Wednesday 7 October 2009

Signposts (2)

France took rather longer than Britain to standardise its road signs. Before the state took over, Michelin did a great deal to help the motorist - and to advertise its products.

Michelin began providing signs in 1910. Although it gave them freely to local authorities, the company was careful to include its own name. Among other organisations providing signs were the Touring-Club de France and Michelin's competitor, Dunlop.

However, in 1946, government regulations finally brought standardisation and sponsored signage came to an end. Nonetheless, some examples remain, such as this one in the picturesque Breton town of Jugon Les Lacs.


Adam said...

I read something about these Michelin signposts recently and how they are now being listed as heritage items in France. The question they were asking was whether a signpost can be an item of shared heritage. I guess you like them!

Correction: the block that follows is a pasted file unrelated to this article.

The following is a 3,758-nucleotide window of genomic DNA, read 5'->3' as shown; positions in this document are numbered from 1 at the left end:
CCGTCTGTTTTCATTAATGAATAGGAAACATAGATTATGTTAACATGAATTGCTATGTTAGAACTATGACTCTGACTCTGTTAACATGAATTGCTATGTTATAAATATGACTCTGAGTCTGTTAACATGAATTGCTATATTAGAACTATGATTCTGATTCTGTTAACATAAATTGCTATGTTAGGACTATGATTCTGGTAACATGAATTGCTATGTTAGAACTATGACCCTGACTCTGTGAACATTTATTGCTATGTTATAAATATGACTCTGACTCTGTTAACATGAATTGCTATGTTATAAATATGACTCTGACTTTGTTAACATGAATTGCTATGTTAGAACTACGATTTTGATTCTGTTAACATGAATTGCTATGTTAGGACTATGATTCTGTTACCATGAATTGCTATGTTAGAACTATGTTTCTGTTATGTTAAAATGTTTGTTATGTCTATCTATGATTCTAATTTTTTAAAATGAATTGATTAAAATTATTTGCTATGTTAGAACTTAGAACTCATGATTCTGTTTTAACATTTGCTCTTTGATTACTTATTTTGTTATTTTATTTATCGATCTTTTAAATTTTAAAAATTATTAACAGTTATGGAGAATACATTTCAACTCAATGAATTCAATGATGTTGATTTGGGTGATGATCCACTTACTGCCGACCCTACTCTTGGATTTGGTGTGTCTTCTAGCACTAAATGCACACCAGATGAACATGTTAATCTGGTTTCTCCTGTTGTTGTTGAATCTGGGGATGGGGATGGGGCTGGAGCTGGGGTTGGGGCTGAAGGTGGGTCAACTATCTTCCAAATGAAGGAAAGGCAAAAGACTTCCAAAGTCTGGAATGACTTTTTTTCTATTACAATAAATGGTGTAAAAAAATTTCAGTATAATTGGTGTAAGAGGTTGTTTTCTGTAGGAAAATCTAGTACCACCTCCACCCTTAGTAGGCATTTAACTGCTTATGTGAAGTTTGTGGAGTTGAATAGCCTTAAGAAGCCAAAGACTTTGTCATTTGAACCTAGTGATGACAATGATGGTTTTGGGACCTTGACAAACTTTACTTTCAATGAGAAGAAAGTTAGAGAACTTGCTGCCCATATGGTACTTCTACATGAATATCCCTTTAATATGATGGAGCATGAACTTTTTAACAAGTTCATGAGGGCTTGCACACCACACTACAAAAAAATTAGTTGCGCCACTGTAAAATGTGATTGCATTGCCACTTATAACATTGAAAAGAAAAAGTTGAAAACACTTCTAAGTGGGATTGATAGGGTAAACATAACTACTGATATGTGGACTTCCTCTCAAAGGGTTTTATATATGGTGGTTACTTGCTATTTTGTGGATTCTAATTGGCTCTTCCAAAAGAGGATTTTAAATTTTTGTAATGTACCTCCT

accountant said...

Perhaps the government or local authorities could offer sponsorship of roadsigns, lampposts etc in return for free advertising to raise finance in these times of economic hardship. Just think if Orange were to sponsor lampposts they could emblazon them with ' The futures bright, the futures Orange'

Minnie said...

I have never noticed them - for shame. So thank you for the illustrated information.
I love these sturdy, chunky signposts, there's often something a little frail and slightly apologetic about some of the English-style country signposts.

CarolineLD said...

I do like these signposts, and they have a very sturdy, reliable look to them (somewhat misleading as many of the road numbers are now incorrect!).

accountant, you're right - I'm amazed this hasn't been done yet! Perhaps Guinness could do traffic lights - 'good things come to those who wait'.